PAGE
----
H. pylori is the leading cause of two-thirds of all stomach cancer and three-quarters of non-cardia gastric cancer (that affects the first part of the stomach) [33]. While there is now a decreasing trend in the rate of gastric cancer worldwide, it is still the second highest cause of cancer mortality [34]. The progression of H. pylori infection to gastric cancer happens through a series of events. Primary inflammation may develop into acute gastritis and chronic gastritis. At this stage, multiple factors such as stomach pH, genetic diversity and environmental factors can gradually alter the gastric condition to cancer.

Most patients are unaware of their condition during the early stages and so treatment is not started until symptoms are more advanced. Hence, developing earlier and more accurate screening methods to enable prevention and eradication of H. pylori at the community level, as well as better treatment strategies to combat existing infection in patients, are warranted [35]. An array of contributing factors, such as genetic susceptibility, diet, environmental variables, smoking and physical activity, are involved in progression to severe stomach conditions [36]. When considering these relationships as potential prognostic markers a number of challenges such as limited time of survival and geographical regionality of occurrence should be considered.

The protective host immune response to H. pylori helps to lessen the threat that colonization poses. However, this noted pathogen has evolved a unique strategy to overcome host defenses. Long-term infection is a consequence of remodeling of the host-pathogen interface as well as immune evasion due to expression of multiple virulence factors [37]. Hence, through modulating host immunity and inducing immune tolerance, H. pylori hinders therapeutic approaches and effective vaccine design.

In order to eradicate H. pylori, antibiotics are suggested for gastric disorders. These are often used in combination with proton pump inhibitors as a standard intervention [38]. However, a challenge to effective therapy is the capacity of H. pylori to form biofilm. Under the protection of the impervious matrix of extracellular polymeric substances (EPS), bacteria are refractory to antibiotic penetration, thus greatly reducing the efficacy of this treatment approach [39]. There is strong evidence for a direct correlation between biofilm formation and antibiotic resistance, influenced by factors such as OMPs, other virulence factors, extracellular matrix, efflux pumps and metabolic changes [40]. Therefore, susceptibility to antibiotics such as amoxicillin, clarithromycin, levofloxacin, and metronidazole by bacteria protected by biofilm is reduced substantially [41]. It should also be noted that eradicating this microorganism may provoke extra-gastric diseases, in particular iron deficiency, idiopathic thrombocytopenic purpura, chronic idiopathic urticaria and anemia. Further studies are required to confirm this correlation [42].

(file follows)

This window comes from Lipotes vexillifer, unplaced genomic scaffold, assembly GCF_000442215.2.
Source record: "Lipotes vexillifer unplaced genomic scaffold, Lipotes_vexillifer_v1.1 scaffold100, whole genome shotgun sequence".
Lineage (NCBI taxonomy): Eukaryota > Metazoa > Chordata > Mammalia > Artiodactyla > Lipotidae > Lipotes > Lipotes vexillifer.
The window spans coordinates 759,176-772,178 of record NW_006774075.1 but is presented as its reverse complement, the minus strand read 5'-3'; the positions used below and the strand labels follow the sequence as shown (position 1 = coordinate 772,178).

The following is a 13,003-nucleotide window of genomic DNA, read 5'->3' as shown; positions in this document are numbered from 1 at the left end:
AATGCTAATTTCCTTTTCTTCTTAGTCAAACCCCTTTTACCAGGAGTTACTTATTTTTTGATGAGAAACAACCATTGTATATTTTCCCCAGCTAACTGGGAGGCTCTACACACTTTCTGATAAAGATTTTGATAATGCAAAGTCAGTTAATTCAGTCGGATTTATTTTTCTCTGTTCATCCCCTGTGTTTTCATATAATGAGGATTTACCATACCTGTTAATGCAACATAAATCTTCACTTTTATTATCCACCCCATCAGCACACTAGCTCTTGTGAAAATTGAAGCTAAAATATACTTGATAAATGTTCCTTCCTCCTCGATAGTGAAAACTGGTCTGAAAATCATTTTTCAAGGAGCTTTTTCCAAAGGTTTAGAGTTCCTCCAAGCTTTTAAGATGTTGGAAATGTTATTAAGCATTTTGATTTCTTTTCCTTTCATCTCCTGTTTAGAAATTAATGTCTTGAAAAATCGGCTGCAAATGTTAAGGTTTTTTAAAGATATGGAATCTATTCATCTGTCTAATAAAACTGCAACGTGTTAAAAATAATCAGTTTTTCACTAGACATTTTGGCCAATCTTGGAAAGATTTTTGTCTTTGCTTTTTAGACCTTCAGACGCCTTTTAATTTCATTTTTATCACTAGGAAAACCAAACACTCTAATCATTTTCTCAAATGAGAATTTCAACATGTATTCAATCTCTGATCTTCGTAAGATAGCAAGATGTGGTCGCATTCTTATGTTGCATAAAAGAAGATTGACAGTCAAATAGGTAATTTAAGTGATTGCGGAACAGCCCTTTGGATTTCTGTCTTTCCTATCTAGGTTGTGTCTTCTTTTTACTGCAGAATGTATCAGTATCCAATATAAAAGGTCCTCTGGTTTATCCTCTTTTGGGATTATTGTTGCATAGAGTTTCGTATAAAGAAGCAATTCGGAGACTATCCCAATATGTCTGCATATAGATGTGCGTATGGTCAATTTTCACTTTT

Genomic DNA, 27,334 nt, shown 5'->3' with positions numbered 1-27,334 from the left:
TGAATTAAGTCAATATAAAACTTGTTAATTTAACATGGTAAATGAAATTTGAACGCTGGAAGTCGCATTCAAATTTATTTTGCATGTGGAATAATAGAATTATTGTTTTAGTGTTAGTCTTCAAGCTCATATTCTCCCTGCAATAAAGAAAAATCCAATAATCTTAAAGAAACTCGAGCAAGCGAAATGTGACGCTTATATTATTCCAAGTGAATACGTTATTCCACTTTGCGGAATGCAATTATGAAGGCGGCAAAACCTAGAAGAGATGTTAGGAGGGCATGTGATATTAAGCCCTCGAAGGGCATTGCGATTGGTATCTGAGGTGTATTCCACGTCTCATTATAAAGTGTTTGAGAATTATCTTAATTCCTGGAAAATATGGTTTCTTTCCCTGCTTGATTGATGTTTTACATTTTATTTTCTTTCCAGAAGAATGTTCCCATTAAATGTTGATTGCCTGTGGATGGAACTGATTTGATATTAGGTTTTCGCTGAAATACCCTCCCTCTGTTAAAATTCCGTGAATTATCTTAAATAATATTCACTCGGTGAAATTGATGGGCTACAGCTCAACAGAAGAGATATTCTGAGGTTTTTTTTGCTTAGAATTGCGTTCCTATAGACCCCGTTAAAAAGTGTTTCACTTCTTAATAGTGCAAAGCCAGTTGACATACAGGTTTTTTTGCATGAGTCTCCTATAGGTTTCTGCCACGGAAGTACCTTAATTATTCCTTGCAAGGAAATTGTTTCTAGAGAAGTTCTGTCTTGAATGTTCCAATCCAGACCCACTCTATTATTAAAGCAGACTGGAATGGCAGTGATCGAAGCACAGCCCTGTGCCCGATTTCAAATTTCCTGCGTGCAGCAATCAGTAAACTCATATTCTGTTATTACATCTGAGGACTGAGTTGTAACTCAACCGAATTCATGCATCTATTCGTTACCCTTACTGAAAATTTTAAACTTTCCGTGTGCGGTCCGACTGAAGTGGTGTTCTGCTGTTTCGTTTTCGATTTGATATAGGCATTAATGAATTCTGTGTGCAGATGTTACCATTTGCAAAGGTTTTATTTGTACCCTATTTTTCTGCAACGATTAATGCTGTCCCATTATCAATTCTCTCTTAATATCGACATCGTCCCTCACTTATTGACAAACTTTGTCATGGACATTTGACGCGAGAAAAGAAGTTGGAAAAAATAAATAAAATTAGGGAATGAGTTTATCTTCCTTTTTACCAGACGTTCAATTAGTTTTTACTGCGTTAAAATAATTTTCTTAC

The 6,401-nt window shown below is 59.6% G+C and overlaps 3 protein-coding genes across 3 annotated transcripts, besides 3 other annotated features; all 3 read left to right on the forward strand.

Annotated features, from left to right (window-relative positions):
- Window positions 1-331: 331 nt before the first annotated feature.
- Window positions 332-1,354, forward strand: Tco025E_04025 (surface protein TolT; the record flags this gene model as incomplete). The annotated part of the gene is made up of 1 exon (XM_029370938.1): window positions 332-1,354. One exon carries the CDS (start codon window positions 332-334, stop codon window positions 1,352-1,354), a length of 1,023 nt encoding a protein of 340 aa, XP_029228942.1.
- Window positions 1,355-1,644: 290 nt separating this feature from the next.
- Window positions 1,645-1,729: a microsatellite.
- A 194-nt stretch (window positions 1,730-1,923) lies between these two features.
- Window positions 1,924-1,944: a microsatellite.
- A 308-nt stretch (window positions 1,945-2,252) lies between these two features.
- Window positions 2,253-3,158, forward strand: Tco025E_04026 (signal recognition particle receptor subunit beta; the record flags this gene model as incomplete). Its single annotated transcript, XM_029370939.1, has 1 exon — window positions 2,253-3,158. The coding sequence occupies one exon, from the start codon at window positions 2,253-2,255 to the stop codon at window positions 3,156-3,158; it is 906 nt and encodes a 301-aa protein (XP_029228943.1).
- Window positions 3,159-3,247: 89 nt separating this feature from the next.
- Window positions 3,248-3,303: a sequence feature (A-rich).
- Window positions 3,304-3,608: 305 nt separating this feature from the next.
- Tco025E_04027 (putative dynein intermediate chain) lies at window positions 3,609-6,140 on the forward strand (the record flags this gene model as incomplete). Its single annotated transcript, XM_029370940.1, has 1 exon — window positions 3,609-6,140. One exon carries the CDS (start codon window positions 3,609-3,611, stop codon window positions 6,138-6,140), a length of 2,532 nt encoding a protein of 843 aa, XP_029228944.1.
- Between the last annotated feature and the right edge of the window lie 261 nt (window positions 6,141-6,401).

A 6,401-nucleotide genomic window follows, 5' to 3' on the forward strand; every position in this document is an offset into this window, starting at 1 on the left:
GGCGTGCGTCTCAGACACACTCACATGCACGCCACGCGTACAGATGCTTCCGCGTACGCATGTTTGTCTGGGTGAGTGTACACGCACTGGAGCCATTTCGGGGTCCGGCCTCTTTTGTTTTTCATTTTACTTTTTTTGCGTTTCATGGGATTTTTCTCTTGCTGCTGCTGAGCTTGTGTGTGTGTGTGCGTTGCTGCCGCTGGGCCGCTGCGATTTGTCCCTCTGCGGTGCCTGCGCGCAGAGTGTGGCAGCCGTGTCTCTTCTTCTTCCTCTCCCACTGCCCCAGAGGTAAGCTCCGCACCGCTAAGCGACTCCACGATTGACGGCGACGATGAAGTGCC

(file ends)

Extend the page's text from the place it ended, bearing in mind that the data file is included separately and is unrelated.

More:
With the rise of antibiotic-resistant strains of H. pylori, there is a growing emphasis on exploring alternative treatments to antibiotics. Consequently, the development of an H. pylori vaccine has been extensively researched. Two types of vaccine, whole-cell bacterium and a recombinant preparation, which combines protective antigens with immune adjuvants, are considered the main approaches [43]. While development of the former was abandoned for various reasons, including complexity of vaccine production, the latter has progressed extensively. Different immune adjuvants, including the virulence factors BabA, SabA, OipA, CagA, and VacA, have provided vaccines with higher protective effects [44]. Four highly conserved OMPs were discovered that offer considerable potential as vaccine candidates. These proteins, namely HopV, HopW, HopX, and HopY, show no signs of phase variation, indicating stable expression during chronic infection and thereby their suitability as immunogens [44][45].

Yet, despite almost 40 years of research and development, no H. pylori vaccine is commercially available, with most clinical trials concluding after phase I. In addition to genetic diversity, biofilm characteristics, and the risk of exacerbating gastric diseases and autoimmunity due to an aberrant immune response, other reasons may partly account for this. For example, intracellular features of H. pylori enable it to effectively ‘hide’ inside gastric epithelial cells and gastric lamina propria, thus contributing to persistent infection [46]. Another concern is that many preclinical studies have been performed in mice, which are not natural hosts of H. pylori. Hence, any vaccine efficacy observed in mouse models may not translate accurately to humans [47]. Enhancing investment and prioritizing research into the design of an efficacious H. pylori vaccine are public health imperatives considering the widespread prevalence and significant disease burden associated with this bacterium.

Regarding other therapeutic approaches directly against H. pylori, several targets are suggested for treatment. These include shikimate pathways (involved in ubiquinone and aromatic acid synthesis), flavodoxin (electron carrier protein), coenzyme A, succinylase pathway, and urease inhibitory compounds. By developing reagents that interfere with these targets, researchers aim to disrupt essential bacterial functions and reduce colonization by H. pylori, leading to its control or even eradication from within the host [48].